After waiting on government for 15 years, said Speaker Rebecca Kadaga, a Bill on medical insurance will be introduced by the Committee on Health and legislated by Parliament during the current session.
The current session commenced in June 2019 and ends in May 2020.
While receiving a petition from the Kabarole District Elders’ Council, Kadaga said the medical insurance law will address concerns by elders that they should be exempted from making mandatory contributions to the scheme.
“On the general medical insurance for all citizens, we have been asking government for about 15 years for a medical insurance Bill for all citizens…I have told the Health Committee to draft our own Bill, which we are going to handle and pass in this session,” said Kadaga.
Mr Amos Manyira, the Chairperson of Kabarole District Elders’ Council submitted to Speaker Kadaga an eight point wish list, which included cries for medical insurance, representation in Parliament, sorting endless land wrangles and a monthly stipend for elders.
Last week, Cabinet approved a medical insurance Bill named the National Health Insurance Scheme, which the Ministry of Health is spearheading.
In the proposal, which officials from the Health Ministry defended at a news conference last week, workers will surrender 4 per cent of their monthly salary to finance the scheme.
The rest of the population in the informal sector, it was proposed, will spend a monthly Shs100,000 for the scheme.
Elders, the disabled and street kids were enlisted among those who will get free medical cover.
The proposal has elicited support from a section of Ugandans, but workers criticize it as a new burden on their purse.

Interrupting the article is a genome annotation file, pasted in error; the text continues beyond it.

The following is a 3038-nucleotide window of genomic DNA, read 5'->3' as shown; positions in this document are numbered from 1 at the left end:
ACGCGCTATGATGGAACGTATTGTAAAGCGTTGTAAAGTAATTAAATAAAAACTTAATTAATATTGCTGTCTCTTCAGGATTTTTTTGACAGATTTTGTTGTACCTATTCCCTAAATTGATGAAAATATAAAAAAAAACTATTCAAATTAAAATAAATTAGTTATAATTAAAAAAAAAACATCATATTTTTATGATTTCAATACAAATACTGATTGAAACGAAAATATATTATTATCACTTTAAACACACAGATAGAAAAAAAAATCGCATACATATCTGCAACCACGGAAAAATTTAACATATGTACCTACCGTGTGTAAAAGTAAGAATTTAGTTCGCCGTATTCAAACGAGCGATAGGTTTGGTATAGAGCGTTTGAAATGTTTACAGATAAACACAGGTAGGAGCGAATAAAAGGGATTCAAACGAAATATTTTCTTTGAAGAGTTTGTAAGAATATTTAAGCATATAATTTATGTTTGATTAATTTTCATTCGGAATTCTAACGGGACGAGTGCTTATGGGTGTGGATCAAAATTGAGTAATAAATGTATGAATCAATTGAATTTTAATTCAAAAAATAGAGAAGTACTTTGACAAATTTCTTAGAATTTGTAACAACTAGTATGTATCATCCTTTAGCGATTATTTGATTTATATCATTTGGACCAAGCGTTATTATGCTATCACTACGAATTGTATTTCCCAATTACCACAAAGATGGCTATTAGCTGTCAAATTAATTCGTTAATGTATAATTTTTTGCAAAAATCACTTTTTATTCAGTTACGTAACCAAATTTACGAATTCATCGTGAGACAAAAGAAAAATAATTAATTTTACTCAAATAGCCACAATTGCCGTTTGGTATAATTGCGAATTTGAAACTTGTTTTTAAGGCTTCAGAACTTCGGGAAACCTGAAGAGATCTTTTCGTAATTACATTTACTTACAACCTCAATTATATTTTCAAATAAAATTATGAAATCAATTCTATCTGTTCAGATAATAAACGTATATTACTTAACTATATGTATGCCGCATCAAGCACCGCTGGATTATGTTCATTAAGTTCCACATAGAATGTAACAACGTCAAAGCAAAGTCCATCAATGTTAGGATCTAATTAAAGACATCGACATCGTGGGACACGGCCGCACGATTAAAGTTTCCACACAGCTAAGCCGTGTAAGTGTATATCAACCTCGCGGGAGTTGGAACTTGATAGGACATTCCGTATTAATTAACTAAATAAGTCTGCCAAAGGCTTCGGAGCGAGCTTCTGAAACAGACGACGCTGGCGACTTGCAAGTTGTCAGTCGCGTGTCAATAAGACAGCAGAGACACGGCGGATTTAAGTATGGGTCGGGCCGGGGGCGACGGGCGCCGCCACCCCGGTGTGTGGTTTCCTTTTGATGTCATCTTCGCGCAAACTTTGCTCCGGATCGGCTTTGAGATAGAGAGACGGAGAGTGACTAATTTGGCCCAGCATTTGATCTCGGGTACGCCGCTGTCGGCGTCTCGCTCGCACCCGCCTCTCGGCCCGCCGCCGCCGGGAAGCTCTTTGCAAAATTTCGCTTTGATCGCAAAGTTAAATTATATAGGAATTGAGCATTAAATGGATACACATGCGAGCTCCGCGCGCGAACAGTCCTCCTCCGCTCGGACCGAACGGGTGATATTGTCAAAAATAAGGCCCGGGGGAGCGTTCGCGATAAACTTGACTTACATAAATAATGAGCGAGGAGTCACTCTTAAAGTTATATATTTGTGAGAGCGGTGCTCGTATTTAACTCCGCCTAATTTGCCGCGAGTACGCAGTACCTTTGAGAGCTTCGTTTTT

Mr Manyira said a special revolving fund for the elderly should be created, so that they can evade microfinance institutions, which he says are hesitant to approve their loan requests “because they think we are about to die and can therefore not be trusted with loans”.
On the elders’ complaint about lack of representation in Parliament, Kadaga cascaded the blame to government, which she said has been dragging its feet on electoral reforms for long, where such proposals could be considered.
“As you may have heard, I have been battling with the Minister for Justice and Constitutional Affairs [Maj Gen Kahinda Otafiire] and the Attorney General; I have been telling them to bring the reforms so that our people can be represented,” said Kadaga.
“I had given them an ultimatum of up to April this year but they have not complied but we shall continue putting them on pressure,” she added.
Kadaga also blamed the failure to roll out the elders’ monthly stipend on government, which he said cancelled funds approved by Parliament for the purpose.
“As Parliament, we passed the resolution that all elders in Uganda should be given money; we even appropriated money for that but when it went to Cabinet, it was cancelled,” said Kadaga.
Kadaga was hosted by area MP Sylvia Rwabwogo (NRM, Kabarole district), Hon Alex Ruhunda (NRM, Fort Portal Municipality) and local leaders.
A Sacco for the elderly in Kabarole was also launched, with Speaker Kadaga as its patron. She contributed Shs5 million for the Sacco.